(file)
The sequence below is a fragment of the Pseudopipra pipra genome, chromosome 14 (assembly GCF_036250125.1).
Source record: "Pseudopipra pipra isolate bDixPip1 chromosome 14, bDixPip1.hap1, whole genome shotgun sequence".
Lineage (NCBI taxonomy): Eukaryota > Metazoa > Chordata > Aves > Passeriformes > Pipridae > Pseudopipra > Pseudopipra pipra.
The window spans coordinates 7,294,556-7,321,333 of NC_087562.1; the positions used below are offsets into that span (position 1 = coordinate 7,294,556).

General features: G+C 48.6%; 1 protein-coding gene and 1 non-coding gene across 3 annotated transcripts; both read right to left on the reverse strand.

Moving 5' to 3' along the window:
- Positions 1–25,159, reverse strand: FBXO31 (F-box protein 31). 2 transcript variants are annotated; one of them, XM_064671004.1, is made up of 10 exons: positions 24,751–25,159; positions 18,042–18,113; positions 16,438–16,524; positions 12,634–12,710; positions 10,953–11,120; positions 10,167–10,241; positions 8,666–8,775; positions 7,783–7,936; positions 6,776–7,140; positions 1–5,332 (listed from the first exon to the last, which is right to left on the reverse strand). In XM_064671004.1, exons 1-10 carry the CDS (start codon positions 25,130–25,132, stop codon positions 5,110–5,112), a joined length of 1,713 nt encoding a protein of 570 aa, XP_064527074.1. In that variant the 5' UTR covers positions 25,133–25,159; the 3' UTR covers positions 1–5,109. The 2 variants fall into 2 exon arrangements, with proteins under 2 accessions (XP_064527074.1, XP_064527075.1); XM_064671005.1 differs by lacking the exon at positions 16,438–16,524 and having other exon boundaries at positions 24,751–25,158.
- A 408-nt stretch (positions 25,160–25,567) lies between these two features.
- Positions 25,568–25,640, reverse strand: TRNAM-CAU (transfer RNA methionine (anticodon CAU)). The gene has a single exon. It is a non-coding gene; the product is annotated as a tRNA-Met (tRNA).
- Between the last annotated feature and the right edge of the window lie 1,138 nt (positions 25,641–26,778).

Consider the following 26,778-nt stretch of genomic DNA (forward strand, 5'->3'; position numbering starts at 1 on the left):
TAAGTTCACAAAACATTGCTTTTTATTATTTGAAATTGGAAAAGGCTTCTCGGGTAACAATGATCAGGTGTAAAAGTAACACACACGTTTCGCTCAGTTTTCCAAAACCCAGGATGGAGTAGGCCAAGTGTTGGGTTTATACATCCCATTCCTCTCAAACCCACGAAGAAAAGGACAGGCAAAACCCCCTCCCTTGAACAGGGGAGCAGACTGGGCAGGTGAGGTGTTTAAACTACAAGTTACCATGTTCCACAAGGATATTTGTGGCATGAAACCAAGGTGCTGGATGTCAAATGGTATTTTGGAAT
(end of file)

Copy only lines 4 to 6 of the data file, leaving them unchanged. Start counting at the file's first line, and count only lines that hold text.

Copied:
The window spans coordinates 7,294,556-7,321,333 of NC_087562.1; the positions used below are offsets into that span (position 1 = coordinate 7,294,556).

General features: G+C 48.6%; 1 protein-coding gene and 1 non-coding gene across 3 annotated transcripts; both read right to left on the reverse strand.

Moving 5' to 3' along the window: